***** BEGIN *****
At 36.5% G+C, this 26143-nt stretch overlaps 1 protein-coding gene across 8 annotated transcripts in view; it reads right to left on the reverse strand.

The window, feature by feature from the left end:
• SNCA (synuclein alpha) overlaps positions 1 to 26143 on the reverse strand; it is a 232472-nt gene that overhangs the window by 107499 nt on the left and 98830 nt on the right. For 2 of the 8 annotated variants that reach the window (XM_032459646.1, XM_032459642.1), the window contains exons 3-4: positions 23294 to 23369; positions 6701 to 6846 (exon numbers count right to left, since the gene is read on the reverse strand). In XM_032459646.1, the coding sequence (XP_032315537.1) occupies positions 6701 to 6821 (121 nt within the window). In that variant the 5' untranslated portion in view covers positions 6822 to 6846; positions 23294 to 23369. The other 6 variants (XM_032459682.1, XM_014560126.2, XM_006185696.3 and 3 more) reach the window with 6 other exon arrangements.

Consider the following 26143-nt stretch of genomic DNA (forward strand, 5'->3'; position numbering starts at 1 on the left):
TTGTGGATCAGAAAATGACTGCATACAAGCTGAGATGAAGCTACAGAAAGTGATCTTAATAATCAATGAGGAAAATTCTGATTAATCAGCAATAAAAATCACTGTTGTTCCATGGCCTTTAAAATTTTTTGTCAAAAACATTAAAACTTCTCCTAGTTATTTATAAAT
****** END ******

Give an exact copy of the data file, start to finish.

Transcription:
At 36.5% G+C, this 26143-nt stretch overlaps 1 protein-coding gene across 8 annotated transcripts in view; it reads right to left on the reverse strand.

The window, feature by feature from the left end:
• SNCA (synuclein alpha) overlaps positions 1 to 26143 on the reverse strand; it is a 232472-nt gene that overhangs the window by 107499 nt on the left and 98830 nt on the right. For 2 of the 8 annotated variants that reach the window (XM_032459646.1, XM_032459642.1), the window contains exons 3-4: positions 23294 to 23369; positions 6701 to 6846 (exon numbers count right to left, since the gene is read on the reverse strand). In XM_032459646.1, the coding sequence (XP_032315537.1) occupies positions 6701 to 6821 (121 nt within the window). In that variant the 5' untranslated portion in view covers positions 6822 to 6846; positions 23294 to 23369. The other 6 variants (XM_032459682.1, XM_014560126.2, XM_006185696.3 and 3 more) reach the window with 6 other exon arrangements.

Consider the following 26143-nt stretch of genomic DNA (forward strand, 5'->3'; position numbering starts at 1 on the left):
TTGTGGATCAGAAAATGACTGCATACAAGCTGAGATGAAGCTACAGAAAGTGATCTTAATAATCAATGAGGAAAATTCTGATTAATCAGCAATAAAAATCACTGTTGTTCCATGGCCTTTAAAATTTTTTGTCAAAAACATTAAAACTTCTCCTAGTTATTTATAAAT